As for time lost due to performance tuning, this is a tradeoff with Redshift: it is inexpensive on the compute side but takes some care and attention on the human side. Redshift is extremely high-performing when designed and implemented correctly for your use case. It’s common for Redshift users to design tables at the beginning of a data load, then not return to the design until there is a problem, after other data sets enter the warehouse. It’s a best practice to routinely run ANALYZE and have auto-vacuum turned on, and to know how your most common queries are structured, so you can sort tables accordingly.
If queries are taking a long time to run, you need to ask whether the latency is due to the heavy processing needs of the query, or if the tables are designed inefficiently with respect to the query. For example, if a query aggregates sales by date, but the timestamp for sales is not a sort key, the query planner might have to traverse many different tables just to make sure it has all the right data, therefore taking a long time. On the other hand, if your data is already nicely sorted but you have to aggregate terabytes of data into a single value, then waiting a minute or more for data is not unusual.
Some survey respondents mentioned that permissions were difficult to manage. There are several options for configuring access to Redshift. Some users create database users and groups internal to Redshift and manage authentication at the database level (for example, logging in via SQL Workbench). Others delegate permissions with an identity provider like Active Directory.
Implementation and Cost Savings
Enterprise IT directors are working to overcome their Redshift implementation challenges. 30% said they are rewriting queries, and 28% said they have compressed their data in S3 as part of a LakeHouse architecture. Query tuning was having the greatest impact on the performance of Redshift clusters.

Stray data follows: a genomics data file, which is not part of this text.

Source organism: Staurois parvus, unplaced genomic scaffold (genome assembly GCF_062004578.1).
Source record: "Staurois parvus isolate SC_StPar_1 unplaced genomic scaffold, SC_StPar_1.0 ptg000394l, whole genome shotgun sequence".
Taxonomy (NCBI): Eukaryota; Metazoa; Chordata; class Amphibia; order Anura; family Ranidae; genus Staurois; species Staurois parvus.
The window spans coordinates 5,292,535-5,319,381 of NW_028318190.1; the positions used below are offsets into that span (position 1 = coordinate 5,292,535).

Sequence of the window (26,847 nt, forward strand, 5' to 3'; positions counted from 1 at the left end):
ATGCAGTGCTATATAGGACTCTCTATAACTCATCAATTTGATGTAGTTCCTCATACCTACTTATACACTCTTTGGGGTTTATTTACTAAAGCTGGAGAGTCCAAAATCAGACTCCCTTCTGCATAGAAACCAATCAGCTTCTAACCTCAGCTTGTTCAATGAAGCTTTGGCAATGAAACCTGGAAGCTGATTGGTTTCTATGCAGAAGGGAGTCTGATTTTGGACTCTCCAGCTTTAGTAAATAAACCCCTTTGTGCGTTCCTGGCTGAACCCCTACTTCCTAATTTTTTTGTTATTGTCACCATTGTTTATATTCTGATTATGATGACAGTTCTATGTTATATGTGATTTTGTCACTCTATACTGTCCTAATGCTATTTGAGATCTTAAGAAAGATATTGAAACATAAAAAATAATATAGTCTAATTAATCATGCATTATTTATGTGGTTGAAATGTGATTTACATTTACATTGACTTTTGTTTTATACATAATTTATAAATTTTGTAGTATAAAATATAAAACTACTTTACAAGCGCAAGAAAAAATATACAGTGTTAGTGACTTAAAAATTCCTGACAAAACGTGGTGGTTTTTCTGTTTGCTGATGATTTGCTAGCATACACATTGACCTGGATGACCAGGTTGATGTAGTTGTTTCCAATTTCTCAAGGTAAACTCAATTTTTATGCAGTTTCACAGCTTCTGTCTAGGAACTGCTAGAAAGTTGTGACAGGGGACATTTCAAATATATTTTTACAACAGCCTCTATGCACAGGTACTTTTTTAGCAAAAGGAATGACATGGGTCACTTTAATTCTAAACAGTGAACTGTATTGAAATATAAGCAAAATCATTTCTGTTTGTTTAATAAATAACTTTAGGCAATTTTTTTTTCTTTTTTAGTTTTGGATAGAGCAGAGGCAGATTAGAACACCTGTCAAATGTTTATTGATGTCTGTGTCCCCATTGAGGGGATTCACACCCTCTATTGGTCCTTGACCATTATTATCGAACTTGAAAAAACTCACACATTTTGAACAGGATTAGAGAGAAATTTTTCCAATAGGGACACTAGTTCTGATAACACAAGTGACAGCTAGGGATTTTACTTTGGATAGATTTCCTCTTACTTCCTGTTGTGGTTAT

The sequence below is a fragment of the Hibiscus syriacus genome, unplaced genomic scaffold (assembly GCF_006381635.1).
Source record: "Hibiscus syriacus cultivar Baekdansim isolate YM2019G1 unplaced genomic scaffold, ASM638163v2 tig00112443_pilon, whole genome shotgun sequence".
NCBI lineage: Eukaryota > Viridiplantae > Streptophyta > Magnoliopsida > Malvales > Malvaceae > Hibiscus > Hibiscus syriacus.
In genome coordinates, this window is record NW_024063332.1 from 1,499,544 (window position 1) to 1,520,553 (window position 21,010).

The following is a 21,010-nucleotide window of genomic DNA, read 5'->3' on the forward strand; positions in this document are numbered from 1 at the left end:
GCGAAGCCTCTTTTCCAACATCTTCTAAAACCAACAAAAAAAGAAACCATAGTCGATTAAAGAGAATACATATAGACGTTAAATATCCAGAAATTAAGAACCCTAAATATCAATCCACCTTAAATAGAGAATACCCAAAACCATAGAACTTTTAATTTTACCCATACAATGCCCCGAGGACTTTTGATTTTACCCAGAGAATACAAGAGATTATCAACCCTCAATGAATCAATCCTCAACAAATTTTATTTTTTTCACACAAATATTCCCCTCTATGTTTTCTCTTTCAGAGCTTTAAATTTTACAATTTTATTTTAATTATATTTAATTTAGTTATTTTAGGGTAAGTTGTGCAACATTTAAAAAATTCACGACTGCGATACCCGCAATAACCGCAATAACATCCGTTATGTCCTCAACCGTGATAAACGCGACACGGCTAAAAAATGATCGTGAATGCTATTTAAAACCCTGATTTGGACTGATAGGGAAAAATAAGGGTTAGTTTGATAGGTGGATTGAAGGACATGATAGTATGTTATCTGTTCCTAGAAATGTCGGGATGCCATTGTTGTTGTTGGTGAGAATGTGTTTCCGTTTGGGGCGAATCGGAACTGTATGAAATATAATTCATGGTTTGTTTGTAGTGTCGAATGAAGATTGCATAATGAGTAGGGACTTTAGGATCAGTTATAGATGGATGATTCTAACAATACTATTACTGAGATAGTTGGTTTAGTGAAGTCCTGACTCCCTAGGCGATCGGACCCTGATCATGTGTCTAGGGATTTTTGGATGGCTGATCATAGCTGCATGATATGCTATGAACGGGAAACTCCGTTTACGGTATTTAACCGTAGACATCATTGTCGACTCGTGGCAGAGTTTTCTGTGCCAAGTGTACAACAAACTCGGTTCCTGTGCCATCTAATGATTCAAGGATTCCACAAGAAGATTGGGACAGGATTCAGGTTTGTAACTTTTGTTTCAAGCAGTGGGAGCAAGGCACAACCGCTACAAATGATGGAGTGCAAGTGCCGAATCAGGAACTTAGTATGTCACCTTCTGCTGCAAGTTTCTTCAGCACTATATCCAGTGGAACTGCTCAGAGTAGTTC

When Redshift costs exceed the plan, it is a good practice to assess where the costs are coming from. Is it from storage, compute, or something else? Generally, if you are looking to save on Redshift spend, you should explore a LakeHouse architecture, which is a storage pattern that shifts data between S3 and your Redshift cluster. When you need lots of data for analysis, data is loaded into Redshift. When you don’t need that data anymore, it is moved back to S3 where storage is much cheaper. However, the tradeoff is that analysis is slower when data is in S3.
Another place to look for cost savings is in the instance size. It is possible to have over-provisioned your Redshift nodes. Look for metrics like CPU utilization; if it is consistently 25% or even 30% or lower, then you have too much headroom and might be over-provisioned.
Challenges aside, enterprise IT directors seem to love Redshift. The top four Redshift features, according to our survey, are query monitoring rules (cited by 44% of respondents), federated queries (35%) and custom-built ETL workflows (33%).
Query Monitoring Rules are custom rules that track bad or slow queries. Customers love Query Monitoring Rules because they are simple to write and give you great visibility into queries that will disrupt operations. You can choose obvious metrics like query_execution_time, or more subtle things like query_blocks_read, which would be a proxy for how much searching the query planner has to do to get data. Customers like these features because the reporting is central, and it frees them from having to manually check queries themselves.
Federated queries allow you to bring in live, external data to join with your internal Redshift data. You can query, for example, an RDS instance in the same SQL statement as a query against your Redshift cluster. This allows for dynamic and powerful analysis that normally would take many time-consuming steps to get the data in the same place.
Finally, custom-built ETL workflows have become popular for several reasons. One, the sheer compute power sitting in Redshift makes it a very popular source for compute resources. Unused compute can be used for ongoing ETL. You would have to pay for this compute whether or not you use it. Two, and this is an interesting twist, Redshift has become a popular ETL tool because of its capabilities in processing SQL statements. Yes, ETL written in SQL has become popular, especially for complicated transformations and joins that would be cumbersome to write in Python, Scala, or Java.